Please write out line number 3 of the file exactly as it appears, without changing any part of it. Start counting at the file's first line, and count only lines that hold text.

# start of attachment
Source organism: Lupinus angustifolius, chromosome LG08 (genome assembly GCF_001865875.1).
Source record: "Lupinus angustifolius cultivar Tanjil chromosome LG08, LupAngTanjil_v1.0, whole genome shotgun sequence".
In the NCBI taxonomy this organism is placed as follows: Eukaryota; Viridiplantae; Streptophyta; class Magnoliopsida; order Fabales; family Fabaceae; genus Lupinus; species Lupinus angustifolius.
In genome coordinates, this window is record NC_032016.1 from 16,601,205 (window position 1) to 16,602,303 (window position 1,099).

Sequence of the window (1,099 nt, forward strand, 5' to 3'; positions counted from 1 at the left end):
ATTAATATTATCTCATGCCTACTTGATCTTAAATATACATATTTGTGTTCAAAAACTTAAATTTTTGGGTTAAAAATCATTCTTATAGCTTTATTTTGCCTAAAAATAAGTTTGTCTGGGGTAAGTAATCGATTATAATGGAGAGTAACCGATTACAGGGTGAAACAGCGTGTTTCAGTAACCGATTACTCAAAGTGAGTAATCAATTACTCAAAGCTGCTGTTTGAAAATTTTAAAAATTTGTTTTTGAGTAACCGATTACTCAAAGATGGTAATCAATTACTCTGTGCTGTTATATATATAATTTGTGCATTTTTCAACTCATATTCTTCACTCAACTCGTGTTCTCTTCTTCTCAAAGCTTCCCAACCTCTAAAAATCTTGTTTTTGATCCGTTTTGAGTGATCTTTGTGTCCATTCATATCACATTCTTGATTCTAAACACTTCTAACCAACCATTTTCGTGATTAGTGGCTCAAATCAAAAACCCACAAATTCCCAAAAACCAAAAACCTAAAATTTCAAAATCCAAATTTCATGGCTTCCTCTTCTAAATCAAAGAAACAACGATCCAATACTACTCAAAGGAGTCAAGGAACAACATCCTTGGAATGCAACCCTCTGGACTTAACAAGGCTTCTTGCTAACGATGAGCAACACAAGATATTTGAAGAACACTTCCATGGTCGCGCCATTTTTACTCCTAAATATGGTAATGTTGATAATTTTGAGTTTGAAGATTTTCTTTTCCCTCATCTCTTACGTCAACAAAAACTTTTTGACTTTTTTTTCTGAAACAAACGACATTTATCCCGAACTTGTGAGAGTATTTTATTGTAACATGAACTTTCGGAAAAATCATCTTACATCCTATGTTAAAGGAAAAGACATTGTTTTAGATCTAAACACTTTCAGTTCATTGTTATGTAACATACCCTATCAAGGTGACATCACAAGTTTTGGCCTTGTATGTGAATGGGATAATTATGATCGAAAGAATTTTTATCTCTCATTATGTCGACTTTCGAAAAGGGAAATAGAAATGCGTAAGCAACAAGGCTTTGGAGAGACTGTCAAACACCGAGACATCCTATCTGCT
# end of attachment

In the NCBI taxonomy this organism is placed as follows: Eukaryota; Viridiplantae; Streptophyta; class Magnoliopsida; order Fabales; family Fabaceae; genus Lupinus; species Lupinus angustifolius.